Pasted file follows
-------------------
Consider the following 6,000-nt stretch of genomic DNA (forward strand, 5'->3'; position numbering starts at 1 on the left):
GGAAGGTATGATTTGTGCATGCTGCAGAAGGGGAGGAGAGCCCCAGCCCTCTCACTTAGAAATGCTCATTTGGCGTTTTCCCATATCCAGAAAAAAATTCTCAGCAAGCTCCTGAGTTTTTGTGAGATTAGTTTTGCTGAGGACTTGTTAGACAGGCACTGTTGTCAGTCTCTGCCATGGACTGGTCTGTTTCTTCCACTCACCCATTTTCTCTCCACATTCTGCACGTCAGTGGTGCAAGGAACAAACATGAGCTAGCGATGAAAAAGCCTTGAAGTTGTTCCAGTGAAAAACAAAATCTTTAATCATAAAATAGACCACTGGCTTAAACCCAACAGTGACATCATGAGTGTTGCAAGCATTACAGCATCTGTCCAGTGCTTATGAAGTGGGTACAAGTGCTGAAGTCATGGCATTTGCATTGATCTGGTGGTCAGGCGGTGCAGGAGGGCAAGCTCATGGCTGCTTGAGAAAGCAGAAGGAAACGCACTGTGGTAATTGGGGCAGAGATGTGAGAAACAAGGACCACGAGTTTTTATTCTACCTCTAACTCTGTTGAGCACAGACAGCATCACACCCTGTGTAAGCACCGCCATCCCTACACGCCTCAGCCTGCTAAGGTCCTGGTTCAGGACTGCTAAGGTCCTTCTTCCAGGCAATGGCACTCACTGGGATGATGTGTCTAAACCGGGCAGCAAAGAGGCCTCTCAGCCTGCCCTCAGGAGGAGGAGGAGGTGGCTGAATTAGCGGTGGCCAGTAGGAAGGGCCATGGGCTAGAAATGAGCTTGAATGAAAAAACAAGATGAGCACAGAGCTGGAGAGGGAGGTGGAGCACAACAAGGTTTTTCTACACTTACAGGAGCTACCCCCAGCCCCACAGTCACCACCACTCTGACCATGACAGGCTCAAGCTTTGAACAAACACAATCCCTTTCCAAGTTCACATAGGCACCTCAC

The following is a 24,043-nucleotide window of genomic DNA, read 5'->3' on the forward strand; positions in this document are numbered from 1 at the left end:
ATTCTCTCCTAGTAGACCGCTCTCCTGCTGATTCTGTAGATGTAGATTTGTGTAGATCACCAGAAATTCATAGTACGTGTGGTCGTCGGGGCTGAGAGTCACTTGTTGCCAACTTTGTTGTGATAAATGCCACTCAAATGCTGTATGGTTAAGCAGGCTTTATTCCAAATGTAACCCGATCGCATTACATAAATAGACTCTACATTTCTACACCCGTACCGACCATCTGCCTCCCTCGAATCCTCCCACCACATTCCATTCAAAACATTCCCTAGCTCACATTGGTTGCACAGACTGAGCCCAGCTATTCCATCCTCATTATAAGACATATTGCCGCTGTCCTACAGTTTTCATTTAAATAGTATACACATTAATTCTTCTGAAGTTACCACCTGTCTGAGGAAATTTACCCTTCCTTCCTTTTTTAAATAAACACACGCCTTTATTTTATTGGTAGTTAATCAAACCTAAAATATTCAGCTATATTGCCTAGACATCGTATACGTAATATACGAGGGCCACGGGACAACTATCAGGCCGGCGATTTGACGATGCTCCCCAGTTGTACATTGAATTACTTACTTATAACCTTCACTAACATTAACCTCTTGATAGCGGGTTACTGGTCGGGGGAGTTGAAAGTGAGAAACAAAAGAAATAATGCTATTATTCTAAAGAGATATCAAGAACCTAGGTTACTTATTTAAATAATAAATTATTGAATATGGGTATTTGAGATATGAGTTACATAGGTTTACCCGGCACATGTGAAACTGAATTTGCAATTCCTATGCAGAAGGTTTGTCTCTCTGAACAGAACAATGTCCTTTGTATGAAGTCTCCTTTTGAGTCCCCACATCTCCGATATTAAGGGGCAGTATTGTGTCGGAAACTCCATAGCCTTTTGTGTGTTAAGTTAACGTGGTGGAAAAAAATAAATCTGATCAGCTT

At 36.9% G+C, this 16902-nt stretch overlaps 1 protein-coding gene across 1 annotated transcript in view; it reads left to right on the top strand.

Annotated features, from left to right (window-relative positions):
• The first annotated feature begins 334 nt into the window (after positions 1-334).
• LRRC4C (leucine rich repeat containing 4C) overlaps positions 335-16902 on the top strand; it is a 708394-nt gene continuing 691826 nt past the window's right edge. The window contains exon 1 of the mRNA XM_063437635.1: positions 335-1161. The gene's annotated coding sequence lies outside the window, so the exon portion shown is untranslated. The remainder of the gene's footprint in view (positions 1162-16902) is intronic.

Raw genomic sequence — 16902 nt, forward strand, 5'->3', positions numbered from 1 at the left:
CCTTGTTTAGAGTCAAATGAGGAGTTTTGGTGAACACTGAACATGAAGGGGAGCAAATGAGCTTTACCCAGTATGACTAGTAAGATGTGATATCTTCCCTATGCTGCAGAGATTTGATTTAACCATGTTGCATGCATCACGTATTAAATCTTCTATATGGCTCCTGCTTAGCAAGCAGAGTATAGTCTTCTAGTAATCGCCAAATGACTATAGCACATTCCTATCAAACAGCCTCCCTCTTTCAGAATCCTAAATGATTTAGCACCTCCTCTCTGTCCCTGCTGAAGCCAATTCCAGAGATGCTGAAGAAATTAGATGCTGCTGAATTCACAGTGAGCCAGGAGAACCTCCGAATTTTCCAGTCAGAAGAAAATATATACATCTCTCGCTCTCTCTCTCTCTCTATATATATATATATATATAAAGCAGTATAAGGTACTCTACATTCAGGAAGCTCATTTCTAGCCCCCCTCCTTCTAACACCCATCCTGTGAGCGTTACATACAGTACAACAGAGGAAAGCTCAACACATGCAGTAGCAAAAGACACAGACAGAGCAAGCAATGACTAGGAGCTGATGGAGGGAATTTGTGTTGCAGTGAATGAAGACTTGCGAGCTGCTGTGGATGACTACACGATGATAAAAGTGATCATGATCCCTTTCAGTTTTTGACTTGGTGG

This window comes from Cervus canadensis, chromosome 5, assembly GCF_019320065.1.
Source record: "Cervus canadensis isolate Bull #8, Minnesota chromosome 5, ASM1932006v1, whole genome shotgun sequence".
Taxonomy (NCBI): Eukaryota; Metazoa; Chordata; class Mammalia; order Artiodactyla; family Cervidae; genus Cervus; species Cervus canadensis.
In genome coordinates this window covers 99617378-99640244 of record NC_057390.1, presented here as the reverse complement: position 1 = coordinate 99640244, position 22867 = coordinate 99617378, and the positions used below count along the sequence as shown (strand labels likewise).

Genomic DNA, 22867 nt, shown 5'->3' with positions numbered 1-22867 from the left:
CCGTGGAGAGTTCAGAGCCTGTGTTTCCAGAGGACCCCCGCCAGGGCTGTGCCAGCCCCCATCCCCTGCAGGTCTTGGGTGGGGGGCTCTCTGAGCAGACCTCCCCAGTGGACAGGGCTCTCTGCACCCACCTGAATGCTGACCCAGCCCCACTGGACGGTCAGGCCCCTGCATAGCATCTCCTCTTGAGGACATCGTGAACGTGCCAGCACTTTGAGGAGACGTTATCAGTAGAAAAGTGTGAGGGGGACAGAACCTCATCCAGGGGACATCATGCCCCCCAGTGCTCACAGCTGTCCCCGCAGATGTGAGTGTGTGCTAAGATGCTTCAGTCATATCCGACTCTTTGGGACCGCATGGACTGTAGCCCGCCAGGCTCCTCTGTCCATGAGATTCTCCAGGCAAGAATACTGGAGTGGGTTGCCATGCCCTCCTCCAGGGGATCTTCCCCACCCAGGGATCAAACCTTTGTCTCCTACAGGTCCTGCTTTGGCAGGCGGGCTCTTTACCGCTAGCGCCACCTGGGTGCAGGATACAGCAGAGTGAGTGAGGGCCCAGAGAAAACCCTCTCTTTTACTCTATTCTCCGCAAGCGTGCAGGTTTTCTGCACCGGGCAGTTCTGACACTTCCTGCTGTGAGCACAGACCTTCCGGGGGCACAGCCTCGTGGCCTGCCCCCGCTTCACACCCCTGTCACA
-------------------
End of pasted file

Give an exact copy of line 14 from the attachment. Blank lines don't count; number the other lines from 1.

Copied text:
In genome coordinates this window covers 99617378-99640244 of record NC_057390.1, presented here as the reverse complement: position 1 = coordinate 99640244, position 22867 = coordinate 99617378, and the positions used below count along the sequence as shown (strand labels likewise).